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BENEDICT XVI

ANGELUS

Piazza Duomo, Bressanone
Sunday, 10 August 2008

 

Dear Brothers and Sisters,

There is a point in Mark's Gospel where he recounts that after days of stress the Lord said to the disciples: "Come away by yourselves to a lonely place, and rest a while" (6: 31). And since the Word of Christ is never connected solely to the moment in which it was spoken I have applied this invitation to the disciples also to myself, and I came to this beautiful, tranquil place to rest for a while. I must thank Bishop Egger and all his collaborators, the whole City and Region of Bressanone, for preparing this beautiful quiet place for me in which, during the past two weeks I have been able to relax, to think of God and of humanity, and thus to recover fresh energy. May God reward you!

I ought to thank many individuals but I shall do something simpler:  I commend you all to God's Blessing. He knows each one of you by name and his Blessing will touch each of you personally. I ask this with all my heart, and may it be my "thank you" to you all!

This Sunday's Gospel brings us back from this place of rest to daily life. It tells how, after the multiplication of the loaves, the Lord withdraws to the mountain to be alone with the Father. In the meantime, the disciples are on the lake and with their poor little boat are endeavouring in vain to stand up to a contrary wind. To the Evangelist this episode may have seemed an image of the Church of his time:  like the small barque which was the Church of that period, he found himself buffeted by the contrary wind of history and it may have seemed that the Lord had forgotten him. We too can see this as an image of the Church of our time which in many parts of the earth finds herself struggling to make headway in spite of the contrary wind, and it seems the Lord is very remote. But the Gospel gives us an answer, consolation and encouragement and at the same time points out a path to us. It tells us, in fact:  yes, it is true, the Lord is with the Father but for this very reason he is not distant but sees everyone, for whoever is with God does not go away but is close to his neighbour. And, in fact, the Lord sees them and at the proper time comes towards them. And when Peter, who was going to meet him, risks drowning, the Lord takes him by the hand and brings him to safety on the boat. The Lord is continuously holding out his hand to us too. He does so through the beauty of a Sunday; he does so through the solemn liturgy; he does so in the prayer with which we address him; he does so in the encounter with the Word of God; he does so in many situations of daily life - he holds his hand out to us. And only if we take the Lord's hand, if we let ourselves be guided by him, will the path we take be right and good.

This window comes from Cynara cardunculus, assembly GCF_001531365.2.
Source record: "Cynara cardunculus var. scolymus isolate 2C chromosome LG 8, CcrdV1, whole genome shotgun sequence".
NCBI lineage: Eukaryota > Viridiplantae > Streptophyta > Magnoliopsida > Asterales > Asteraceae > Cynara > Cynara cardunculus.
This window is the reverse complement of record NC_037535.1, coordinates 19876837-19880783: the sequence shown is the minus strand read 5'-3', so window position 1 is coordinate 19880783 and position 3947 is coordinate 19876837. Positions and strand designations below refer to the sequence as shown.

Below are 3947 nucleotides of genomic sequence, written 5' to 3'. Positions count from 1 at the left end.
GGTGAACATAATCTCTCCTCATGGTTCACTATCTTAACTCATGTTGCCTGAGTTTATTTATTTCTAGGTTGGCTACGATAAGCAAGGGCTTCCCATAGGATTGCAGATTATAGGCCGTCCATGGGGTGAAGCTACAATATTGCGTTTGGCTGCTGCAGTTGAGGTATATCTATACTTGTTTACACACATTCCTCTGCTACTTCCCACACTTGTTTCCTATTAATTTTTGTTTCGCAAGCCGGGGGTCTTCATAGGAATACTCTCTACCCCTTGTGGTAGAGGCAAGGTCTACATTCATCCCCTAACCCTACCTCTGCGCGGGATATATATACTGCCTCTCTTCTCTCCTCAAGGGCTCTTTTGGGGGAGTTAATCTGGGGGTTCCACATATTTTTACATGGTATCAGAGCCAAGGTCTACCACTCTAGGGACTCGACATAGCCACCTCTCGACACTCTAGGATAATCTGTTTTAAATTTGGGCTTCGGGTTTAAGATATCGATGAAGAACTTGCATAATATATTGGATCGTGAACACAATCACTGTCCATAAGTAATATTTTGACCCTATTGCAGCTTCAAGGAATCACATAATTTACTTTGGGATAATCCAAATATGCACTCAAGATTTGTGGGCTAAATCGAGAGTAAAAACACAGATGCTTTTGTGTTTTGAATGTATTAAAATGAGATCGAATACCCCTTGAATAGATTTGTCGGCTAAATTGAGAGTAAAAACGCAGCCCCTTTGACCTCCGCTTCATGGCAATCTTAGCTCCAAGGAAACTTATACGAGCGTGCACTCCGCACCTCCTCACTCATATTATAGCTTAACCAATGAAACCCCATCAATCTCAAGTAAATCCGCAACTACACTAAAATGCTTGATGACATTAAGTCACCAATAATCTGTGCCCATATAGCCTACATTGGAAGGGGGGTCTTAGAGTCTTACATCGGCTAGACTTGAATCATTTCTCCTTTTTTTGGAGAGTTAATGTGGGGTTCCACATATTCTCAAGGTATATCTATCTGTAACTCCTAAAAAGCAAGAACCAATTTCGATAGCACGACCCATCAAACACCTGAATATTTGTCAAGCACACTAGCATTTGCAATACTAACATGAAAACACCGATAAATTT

For this reason let us pray to him that we may succeed ever anew in finding his hand. And at the same time, this implies an exhortation:  that, in his Name we hold our own hand out to others, to those in need of it, to lead them through the waters of our history.

In these days, dear friends, I have also been thinking over my experience in Sydney, where I encountered the joyful faces of so many young men and women from every part of the world. So it was that a reflection on this event developed in me which I would like to share with you. In the great metropolis of the young Australian nation, th



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